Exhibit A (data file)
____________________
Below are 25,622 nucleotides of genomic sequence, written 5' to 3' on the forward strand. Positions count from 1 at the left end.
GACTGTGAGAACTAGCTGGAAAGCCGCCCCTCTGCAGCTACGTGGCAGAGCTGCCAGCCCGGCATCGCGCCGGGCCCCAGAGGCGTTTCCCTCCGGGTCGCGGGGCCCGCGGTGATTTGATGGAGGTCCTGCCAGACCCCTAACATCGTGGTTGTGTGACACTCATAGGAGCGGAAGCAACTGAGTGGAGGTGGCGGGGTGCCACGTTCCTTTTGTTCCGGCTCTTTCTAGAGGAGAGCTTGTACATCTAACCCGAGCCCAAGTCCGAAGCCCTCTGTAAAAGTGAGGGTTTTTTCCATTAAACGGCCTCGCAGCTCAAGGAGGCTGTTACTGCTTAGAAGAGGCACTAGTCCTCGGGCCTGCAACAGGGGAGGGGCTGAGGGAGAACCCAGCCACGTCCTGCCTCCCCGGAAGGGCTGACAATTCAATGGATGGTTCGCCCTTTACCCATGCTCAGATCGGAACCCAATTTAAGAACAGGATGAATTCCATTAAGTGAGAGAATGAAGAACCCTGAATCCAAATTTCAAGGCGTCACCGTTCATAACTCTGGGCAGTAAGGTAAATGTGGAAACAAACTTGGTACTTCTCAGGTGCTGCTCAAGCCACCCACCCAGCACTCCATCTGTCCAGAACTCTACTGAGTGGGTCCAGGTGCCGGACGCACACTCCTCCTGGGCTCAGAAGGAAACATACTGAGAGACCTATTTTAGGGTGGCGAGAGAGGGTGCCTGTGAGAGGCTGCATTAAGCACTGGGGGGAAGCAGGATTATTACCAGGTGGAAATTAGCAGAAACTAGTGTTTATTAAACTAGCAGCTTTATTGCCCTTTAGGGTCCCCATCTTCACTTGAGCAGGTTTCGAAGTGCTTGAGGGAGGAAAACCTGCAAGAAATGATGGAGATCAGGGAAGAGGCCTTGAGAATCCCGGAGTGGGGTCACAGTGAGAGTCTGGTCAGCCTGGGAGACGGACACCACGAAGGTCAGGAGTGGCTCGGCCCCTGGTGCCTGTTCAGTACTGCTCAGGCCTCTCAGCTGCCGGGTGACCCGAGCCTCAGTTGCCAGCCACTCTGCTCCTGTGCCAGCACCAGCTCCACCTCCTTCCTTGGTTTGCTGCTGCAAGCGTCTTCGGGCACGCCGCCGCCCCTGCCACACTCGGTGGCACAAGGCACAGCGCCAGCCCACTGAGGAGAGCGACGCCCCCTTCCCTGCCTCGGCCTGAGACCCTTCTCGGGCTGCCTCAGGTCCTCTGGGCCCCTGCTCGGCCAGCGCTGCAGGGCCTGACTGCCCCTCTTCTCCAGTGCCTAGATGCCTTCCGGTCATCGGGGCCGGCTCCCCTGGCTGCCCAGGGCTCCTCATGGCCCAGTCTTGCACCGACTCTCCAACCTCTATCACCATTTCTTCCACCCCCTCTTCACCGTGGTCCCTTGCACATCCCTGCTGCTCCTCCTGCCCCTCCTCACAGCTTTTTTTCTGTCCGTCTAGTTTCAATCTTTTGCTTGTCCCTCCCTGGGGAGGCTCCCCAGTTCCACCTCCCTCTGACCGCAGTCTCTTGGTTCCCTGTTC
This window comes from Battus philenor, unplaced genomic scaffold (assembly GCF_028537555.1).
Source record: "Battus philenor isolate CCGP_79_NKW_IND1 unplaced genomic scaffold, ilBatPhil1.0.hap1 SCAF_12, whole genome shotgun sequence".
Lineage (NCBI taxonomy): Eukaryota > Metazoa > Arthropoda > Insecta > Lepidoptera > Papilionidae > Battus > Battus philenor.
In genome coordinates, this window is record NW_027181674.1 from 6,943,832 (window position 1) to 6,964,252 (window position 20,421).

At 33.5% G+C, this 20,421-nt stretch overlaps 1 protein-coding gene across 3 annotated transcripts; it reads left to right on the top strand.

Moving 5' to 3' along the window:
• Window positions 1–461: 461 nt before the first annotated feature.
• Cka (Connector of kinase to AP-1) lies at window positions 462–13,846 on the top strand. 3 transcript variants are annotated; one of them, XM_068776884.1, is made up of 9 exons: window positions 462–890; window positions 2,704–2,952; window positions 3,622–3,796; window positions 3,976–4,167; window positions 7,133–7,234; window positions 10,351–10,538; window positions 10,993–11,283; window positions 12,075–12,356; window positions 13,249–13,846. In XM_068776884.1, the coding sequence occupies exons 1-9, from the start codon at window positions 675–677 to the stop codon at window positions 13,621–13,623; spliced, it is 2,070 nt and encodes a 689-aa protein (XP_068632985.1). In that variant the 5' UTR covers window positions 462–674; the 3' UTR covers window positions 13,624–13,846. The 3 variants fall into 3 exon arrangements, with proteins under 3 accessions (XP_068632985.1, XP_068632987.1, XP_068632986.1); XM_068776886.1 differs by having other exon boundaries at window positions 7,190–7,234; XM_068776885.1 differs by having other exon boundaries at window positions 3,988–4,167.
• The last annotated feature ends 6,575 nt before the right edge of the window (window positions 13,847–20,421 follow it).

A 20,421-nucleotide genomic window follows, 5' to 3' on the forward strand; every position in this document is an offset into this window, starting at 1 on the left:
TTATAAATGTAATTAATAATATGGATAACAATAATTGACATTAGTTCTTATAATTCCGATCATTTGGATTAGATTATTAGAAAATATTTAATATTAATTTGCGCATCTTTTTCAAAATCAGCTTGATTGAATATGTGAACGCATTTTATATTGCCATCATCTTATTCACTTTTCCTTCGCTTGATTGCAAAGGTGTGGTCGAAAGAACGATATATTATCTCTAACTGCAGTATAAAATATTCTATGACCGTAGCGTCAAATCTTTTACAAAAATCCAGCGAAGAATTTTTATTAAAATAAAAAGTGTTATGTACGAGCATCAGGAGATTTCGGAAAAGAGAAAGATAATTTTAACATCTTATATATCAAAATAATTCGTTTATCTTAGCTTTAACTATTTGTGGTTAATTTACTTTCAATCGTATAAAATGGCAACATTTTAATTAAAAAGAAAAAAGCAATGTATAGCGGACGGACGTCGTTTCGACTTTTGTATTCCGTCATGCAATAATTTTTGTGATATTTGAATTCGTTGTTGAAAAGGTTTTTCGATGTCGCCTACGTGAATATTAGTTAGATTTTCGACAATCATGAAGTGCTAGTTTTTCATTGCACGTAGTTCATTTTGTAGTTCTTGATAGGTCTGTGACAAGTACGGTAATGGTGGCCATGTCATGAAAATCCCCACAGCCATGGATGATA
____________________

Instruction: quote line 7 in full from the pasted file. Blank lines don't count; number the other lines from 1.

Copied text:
At 33.5% G+C, this 20,421-nt stretch overlaps 1 protein-coding gene across 3 annotated transcripts; it reads left to right on the top strand.